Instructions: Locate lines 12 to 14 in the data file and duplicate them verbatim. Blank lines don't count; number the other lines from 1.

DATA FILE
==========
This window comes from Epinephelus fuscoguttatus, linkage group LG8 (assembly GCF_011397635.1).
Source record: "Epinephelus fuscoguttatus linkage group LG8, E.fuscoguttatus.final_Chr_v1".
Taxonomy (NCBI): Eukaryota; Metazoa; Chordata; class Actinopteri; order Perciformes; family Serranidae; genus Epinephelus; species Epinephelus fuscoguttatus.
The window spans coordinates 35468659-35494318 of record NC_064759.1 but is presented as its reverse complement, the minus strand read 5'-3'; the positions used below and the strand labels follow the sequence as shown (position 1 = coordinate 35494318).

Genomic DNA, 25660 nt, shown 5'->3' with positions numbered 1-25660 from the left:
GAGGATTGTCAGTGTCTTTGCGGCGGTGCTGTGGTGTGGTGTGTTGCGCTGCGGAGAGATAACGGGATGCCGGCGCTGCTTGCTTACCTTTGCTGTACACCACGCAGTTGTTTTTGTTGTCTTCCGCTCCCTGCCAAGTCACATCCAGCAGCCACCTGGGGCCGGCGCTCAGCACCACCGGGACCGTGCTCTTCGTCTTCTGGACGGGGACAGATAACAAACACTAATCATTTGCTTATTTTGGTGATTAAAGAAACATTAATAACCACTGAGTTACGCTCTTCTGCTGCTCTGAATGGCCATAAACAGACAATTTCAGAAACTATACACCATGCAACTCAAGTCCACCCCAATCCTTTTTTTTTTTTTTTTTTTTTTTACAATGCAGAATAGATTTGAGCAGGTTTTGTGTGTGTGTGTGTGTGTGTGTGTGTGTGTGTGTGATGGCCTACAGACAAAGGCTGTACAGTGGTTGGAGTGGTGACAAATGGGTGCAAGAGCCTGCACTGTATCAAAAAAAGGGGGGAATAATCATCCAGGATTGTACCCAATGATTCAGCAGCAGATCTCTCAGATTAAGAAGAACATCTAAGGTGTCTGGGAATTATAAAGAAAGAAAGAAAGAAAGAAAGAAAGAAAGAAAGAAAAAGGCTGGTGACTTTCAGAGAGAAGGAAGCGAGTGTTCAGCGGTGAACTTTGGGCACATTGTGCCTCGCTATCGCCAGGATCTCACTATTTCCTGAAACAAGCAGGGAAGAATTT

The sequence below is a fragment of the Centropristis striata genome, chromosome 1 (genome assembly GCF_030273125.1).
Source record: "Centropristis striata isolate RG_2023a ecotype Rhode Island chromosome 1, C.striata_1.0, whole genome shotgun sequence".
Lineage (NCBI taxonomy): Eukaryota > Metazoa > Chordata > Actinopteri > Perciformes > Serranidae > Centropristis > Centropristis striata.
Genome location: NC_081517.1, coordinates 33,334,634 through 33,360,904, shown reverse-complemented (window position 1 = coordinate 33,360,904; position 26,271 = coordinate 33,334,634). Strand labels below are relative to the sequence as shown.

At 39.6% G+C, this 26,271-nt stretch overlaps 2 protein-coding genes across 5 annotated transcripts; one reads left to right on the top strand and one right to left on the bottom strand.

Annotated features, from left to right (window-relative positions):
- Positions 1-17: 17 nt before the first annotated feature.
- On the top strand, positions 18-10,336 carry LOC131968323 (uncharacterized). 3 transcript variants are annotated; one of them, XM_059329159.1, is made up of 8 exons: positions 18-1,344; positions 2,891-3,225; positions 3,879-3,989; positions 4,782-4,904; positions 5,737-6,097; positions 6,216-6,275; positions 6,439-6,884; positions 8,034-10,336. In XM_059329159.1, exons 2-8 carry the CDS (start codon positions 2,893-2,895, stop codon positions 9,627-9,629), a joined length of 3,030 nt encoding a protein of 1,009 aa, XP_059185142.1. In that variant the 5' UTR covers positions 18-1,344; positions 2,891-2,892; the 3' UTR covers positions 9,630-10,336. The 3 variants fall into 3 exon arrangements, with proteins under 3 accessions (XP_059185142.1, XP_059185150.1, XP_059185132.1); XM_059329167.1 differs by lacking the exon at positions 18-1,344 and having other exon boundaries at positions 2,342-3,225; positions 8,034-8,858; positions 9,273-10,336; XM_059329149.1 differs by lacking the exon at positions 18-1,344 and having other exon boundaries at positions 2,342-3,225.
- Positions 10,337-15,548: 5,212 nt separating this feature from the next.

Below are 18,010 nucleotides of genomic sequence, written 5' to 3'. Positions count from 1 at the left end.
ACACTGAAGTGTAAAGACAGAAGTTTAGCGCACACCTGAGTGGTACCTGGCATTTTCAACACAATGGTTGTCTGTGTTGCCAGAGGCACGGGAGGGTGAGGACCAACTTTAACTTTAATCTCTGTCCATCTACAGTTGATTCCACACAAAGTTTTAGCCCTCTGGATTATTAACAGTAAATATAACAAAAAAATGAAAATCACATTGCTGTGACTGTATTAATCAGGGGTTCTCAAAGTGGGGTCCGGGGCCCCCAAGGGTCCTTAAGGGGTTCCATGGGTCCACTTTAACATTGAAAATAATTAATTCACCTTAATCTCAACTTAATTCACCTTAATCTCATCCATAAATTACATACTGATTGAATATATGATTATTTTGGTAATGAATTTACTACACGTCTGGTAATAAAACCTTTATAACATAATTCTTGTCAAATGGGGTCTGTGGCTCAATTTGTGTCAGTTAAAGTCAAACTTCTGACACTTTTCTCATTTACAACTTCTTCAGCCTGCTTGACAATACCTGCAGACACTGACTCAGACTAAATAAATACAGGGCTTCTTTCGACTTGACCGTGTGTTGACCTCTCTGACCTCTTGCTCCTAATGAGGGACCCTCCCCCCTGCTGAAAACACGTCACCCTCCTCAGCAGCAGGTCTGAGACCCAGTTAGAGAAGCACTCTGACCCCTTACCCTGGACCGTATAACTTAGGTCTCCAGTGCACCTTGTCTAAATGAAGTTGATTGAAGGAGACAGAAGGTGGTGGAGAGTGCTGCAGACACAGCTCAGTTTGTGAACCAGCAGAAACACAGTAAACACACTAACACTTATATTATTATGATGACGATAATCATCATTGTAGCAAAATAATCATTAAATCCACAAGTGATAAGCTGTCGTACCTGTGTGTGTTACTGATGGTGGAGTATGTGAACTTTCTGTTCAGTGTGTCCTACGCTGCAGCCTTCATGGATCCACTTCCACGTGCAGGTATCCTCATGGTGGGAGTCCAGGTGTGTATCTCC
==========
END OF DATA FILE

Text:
Annotated features, from left to right (window-relative positions):
- Positions 1-17: 17 nt before the first annotated feature.
- On the top strand, positions 18-10,336 carry LOC131968323 (uncharacterized). 3 transcript variants are annotated; one of them, XM_059329159.1, is made up of 8 exons: positions 18-1,344; positions 2,891-3,225; positions 3,879-3,989; positions 4,782-4,904; positions 5,737-6,097; positions 6,216-6,275; positions 6,439-6,884; positions 8,034-10,336. In XM_059329159.1, exons 2-8 carry the CDS (start codon positions 2,893-2,895, stop codon positions 9,627-9,629), a joined length of 3,030 nt encoding a protein of 1,009 aa, XP_059185142.1. In that variant the 5' UTR covers positions 18-1,344; positions 2,891-2,892; the 3' UTR covers positions 9,630-10,336. The 3 variants fall into 3 exon arrangements, with proteins under 3 accessions (XP_059185142.1, XP_059185150.1, XP_059185132.1); XM_059329167.1 differs by lacking the exon at positions 18-1,344 and having other exon boundaries at positions 2,342-3,225; positions 8,034-8,858; positions 9,273-10,336; XM_059329149.1 differs by lacking the exon at positions 18-1,344 and having other exon boundaries at positions 2,342-3,225.